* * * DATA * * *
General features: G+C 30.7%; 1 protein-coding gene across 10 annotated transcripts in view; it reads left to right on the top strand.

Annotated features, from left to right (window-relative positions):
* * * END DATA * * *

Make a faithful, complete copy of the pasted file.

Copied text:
General features: G+C 30.7%; 1 protein-coding gene across 10 annotated transcripts in view; it reads left to right on the top strand.

Annotated features, from left to right (window-relative positions):